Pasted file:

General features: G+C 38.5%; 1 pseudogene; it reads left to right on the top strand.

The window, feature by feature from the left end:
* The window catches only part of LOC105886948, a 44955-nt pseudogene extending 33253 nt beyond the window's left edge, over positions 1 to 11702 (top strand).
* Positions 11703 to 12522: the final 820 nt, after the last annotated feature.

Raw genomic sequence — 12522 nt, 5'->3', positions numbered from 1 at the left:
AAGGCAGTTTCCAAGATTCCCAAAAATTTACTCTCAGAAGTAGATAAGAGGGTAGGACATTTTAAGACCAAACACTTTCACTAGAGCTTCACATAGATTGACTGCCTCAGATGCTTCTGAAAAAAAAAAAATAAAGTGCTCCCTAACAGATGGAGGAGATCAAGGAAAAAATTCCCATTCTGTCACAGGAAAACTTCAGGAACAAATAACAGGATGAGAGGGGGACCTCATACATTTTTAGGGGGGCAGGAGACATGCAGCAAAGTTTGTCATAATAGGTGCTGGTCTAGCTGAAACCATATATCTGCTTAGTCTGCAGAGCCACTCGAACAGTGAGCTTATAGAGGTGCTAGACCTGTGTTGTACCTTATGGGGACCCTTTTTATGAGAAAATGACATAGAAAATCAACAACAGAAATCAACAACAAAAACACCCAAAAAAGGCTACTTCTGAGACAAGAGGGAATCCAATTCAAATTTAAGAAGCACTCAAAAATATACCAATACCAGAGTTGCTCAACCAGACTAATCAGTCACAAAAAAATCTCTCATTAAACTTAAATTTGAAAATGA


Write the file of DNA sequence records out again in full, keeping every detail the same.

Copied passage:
General features: G+C 38.5%; 1 pseudogene; it reads left to right on the top strand.

The window, feature by feature from the left end:
* The window catches only part of LOC105886948, a 44955-nt pseudogene extending 33253 nt beyond the window's left edge, over positions 1 to 11702 (top strand).
* Positions 11703 to 12522: the final 820 nt, after the last annotated feature.

Raw genomic sequence — 12522 nt, 5'->3', positions numbered from 1 at the left:
AAGGCAGTTTCCAAGATTCCCAAAAATTTACTCTCAGAAGTAGATAAGAGGGTAGGACATTTTAAGACCAAACACTTTCACTAGAGCTTCACATAGATTGACTGCCTCAGATGCTTCTGAAAAAAAAAAAATAAAGTGCTCCCTAACAGATGGAGGAGATCAAGGAAAAAATTCCCATTCTGTCACAGGAAAACTTCAGGAACAAATAACAGGATGAGAGGGGGACCTCATACATTTTTAGGGGGGCAGGAGACATGCAGCAAAGTTTGTCATAATAGGTGCTGGTCTAGCTGAAACCATATATCTGCTTAGTCTGCAGAGCCACTCGAACAGTGAGCTTATAGAGGTGCTAGACCTGTGTTGTACCTTATGGGGACCCTTTTTATGAGAAAATGACATAGAAAATCAACAACAGAAATCAACAACAAAAACACCCAAAAAAGGCTACTTCTGAGACAAGAGGGAATCCAATTCAAATTTAAGAAGCACTCAAAAATATACCAATACCAGAGTTGCTCAACCAGACTAATCAGTCACAAAAAAATCTCTCATTAAACTTAAATTTGAAAATGA